"it will be more difficult for a sole researcher to get his/her result put into policy"
Indeed, do we have any researchers on HIFA whose work has led to a change in policy. whether Policy (with a big P, as in national/subnational policy) or policy with a small p (eg project/programme implementation)?
What were the key ingredients to make this happen in terms of research communication? What was the role of your research team? What was the role of your institution?
The above questions apply especially where the research team is fully convinced they have robust findings and recommendations that they believe should be implemented.
Perhaps more often the research team recognises that their results are just part of a bigger picture and their objective is not to change policy but to help inform policy. The best approach available to paint this bigger picture is the systematic review. So one definition of 'effective research communication' is that the study is included in a subsequent systematic review.
In addition to contributing to a systematic review, local/national researchers have a unique role to study relevant factors in their country, so that policymakers and their advisers can synthesise global evidence (typically systematic review) with local evidence. Or perhaps there are occasions when the local evidence is so compelling that the global evidence becomes secondary? And there may be situations where decision making relies entirely on local evidence.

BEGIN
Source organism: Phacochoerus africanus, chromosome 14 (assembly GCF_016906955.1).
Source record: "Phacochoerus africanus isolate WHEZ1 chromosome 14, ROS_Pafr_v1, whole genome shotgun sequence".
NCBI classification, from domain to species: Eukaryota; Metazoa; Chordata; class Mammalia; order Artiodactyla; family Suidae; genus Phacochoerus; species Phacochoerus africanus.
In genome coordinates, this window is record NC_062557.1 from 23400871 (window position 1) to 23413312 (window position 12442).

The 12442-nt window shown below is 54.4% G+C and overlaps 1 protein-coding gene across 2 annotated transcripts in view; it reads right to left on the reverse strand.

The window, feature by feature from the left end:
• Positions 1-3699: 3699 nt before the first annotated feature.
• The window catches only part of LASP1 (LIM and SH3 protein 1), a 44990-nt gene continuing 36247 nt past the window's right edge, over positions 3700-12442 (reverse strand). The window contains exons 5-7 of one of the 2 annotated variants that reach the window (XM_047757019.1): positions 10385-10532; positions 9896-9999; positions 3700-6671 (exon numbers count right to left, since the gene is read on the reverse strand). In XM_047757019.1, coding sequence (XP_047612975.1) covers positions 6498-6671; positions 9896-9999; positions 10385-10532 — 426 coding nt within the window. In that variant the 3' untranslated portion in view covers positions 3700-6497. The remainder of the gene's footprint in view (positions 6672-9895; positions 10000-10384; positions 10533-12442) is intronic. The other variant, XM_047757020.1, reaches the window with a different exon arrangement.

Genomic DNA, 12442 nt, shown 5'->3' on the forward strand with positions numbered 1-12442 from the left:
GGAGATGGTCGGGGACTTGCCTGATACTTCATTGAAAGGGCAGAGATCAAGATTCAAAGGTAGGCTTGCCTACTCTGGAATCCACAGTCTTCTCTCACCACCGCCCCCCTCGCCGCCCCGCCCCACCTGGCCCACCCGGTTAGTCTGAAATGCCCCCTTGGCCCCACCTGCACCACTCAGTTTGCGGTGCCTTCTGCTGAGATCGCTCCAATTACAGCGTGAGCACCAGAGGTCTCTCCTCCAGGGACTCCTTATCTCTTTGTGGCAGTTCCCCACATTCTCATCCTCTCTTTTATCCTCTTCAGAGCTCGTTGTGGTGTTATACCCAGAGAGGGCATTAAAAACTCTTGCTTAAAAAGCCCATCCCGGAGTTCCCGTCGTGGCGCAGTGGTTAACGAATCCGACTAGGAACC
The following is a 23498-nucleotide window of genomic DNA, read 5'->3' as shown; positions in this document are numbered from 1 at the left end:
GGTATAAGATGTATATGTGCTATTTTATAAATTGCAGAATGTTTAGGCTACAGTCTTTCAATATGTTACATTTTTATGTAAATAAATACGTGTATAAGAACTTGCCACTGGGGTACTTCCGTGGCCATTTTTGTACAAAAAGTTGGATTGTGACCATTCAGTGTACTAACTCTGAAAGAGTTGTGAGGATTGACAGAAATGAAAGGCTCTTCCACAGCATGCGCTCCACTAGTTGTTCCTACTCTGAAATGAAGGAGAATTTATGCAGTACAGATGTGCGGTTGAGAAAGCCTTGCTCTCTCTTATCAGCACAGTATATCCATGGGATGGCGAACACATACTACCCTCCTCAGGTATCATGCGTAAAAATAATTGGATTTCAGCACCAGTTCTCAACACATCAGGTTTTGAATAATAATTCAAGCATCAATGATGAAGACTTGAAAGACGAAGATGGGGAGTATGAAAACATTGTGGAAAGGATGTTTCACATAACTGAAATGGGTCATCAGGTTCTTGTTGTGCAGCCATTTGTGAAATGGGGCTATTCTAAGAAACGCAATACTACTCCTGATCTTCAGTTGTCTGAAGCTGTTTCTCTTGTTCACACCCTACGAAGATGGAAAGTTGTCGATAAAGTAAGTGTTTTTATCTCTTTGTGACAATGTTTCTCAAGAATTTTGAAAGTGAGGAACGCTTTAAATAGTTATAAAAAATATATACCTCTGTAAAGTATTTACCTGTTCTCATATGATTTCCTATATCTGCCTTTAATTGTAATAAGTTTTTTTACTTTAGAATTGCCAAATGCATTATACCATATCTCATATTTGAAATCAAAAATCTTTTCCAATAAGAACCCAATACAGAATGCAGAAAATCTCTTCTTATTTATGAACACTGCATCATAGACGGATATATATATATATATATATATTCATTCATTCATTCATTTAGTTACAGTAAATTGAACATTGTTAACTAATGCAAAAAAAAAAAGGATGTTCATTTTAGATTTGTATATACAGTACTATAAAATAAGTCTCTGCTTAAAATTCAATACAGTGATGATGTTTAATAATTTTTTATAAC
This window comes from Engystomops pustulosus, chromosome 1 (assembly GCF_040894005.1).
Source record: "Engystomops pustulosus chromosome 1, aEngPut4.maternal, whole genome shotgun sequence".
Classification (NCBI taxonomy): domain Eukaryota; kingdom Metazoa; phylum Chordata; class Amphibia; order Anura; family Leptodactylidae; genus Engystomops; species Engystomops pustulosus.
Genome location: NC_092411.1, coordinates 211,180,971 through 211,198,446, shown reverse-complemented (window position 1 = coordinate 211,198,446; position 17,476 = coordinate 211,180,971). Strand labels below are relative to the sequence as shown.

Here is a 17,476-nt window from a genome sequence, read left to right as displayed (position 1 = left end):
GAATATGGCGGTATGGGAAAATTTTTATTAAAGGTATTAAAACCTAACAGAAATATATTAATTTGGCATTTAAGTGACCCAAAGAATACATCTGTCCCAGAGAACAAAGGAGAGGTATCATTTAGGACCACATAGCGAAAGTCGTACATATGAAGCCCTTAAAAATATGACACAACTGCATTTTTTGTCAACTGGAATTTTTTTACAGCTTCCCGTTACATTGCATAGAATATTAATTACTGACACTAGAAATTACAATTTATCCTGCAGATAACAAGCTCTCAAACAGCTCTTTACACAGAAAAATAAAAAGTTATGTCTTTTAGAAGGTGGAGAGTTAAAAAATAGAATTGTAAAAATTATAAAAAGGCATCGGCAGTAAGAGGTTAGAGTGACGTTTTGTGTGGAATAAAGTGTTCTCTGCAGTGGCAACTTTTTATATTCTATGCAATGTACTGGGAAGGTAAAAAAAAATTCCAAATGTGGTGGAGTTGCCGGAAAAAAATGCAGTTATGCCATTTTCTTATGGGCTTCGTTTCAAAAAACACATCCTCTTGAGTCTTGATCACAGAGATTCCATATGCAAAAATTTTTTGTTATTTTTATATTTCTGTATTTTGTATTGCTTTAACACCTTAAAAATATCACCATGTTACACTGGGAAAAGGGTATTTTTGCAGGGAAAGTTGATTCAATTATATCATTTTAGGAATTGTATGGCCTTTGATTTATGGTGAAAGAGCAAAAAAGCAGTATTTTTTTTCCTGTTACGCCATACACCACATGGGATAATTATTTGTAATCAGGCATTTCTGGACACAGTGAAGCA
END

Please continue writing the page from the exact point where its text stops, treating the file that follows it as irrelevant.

We look forward to learn from your experience. The outputs of this discussion will help inform future efforts in research communication.
Please send your thoughts to: firstname.lastname@example.org
Best wishes, Neil
Joint Coordinator, HIFA Communicating health research https://www.hifa.org/projects/new-effective-communication-health-researc...
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HIFA profile: Neil Pakenham-Walsh is coordinator of the HIFA global health movement (Healthcare Information For All - www.hifa.org ), a global community with more than 20,000 members in 180 countries, interacting on six global forums in four languages in collaboration with WHO. HIFA brings stakeholders together to accelerate progress towards universal access to reliable healthcare information. HIFA is administered by Global Healthcare Information Network, a UK based non-profit in official relations with the World Health Organization. Twitter: @hifa_org email@example.com